Protecting the Rights of Cohabitees
Posted by siteadmin on Thursday 25th of February 2016.
Many people think that if they share financial commitments with a partner; own a property together, bring up children and conduct their finances in the same way as a married couple or those in a civil partnership do - they have the same rights if the relationship ends. This isn’t the case. No matter how long you have been living together, you won’t acquire the same legal status. If the relationship breaks down, the division of assets is very different.
‘Common law spouse’ status doesn’t exist
Many people believe that there is a ‘common-law spouse’ status in UK law, but there isn’t. If a cohabiting couple split up, each party leaves with what they owned at the outset. So, if a couple lived in a house owned by one of them, their partner will have no claim on it, even if they have paid bills, helped to renovate it or contributed in other ways. (However, in Scotland cohabitants can claim for financial provision through the courts when the relationship ends through termination or death.)
Cohabiting couples in England and Wales (but not in Scotland) do not have any financial responsibility for children outside of what is ordered under the government’s child maintenance scheme, the Child Support Agency.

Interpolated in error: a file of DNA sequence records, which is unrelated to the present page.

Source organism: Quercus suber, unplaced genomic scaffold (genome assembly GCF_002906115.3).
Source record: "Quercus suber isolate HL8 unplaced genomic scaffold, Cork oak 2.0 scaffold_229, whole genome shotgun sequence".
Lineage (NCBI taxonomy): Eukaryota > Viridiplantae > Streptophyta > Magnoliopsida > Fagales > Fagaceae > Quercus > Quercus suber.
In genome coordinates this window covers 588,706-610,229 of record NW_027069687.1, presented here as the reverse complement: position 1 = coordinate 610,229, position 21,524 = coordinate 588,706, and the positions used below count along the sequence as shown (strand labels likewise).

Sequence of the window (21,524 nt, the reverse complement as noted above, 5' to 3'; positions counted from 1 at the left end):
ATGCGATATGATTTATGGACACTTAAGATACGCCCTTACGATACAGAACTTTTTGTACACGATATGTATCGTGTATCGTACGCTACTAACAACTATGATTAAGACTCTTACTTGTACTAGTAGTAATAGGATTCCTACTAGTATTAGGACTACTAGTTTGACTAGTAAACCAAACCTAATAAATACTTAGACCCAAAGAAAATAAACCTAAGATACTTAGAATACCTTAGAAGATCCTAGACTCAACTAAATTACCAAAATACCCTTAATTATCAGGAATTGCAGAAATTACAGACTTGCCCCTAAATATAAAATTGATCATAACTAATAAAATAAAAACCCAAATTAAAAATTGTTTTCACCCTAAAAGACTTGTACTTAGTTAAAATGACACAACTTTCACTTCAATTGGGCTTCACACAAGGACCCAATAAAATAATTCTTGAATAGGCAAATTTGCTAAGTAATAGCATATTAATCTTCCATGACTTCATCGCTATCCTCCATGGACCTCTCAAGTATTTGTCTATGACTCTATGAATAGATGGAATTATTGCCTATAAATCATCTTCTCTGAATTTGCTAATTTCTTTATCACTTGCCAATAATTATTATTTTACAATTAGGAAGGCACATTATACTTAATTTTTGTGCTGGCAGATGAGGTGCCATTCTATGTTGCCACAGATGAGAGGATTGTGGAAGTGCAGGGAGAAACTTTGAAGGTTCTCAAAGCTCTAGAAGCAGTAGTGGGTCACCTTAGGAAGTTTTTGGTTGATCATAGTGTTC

Couples in the UK can protect themselves by writing a ‘cohabitation agreement’ or a ‘declaration of trust’. Both these contracts are legally binding and set out exactly what each party would receive on separation, and can include any spousal or child payments that will be made. It is also important to have valid Wills in place.
If one partner dies, the surviving partner does not have the same status in law as a widow or widower. It can come as devastating news to cohabitees that there is no automatic right to inherit homes, pensions or other assets.
If a partner in a cohabiting relationship dies without a Will, the surviving partner will not, as a matter of course, inherit their assets unless the couple owned property jointly. In addition, money or property inherited from an unmarried partner is not exempt from Inheritance Tax.
When it comes to pensions, although a spouse will be eligible for a widow’s or widower’s pension, this isn’t generally the case if the couple are not married. There are conditions that apply; they need to be living together, financially dependent on each other and living as if married. They must be free to marry, so this would exclude anyone who was not divorced from a previous spouse.
Safeguarding your rights
With more and more couples choosing not to marry or enter into a civil partnership, proper financial and legal advice is needed to ensure that everyone’s interests are protected.
Many people believe that there is a ‘common-law spouse’ status in UK law, but there isn’t. If a cohabiting couple split up, each party leaves with what they owned at the outset.
Your home or property may be repossessed if you do not keep up repayments on your mortgage.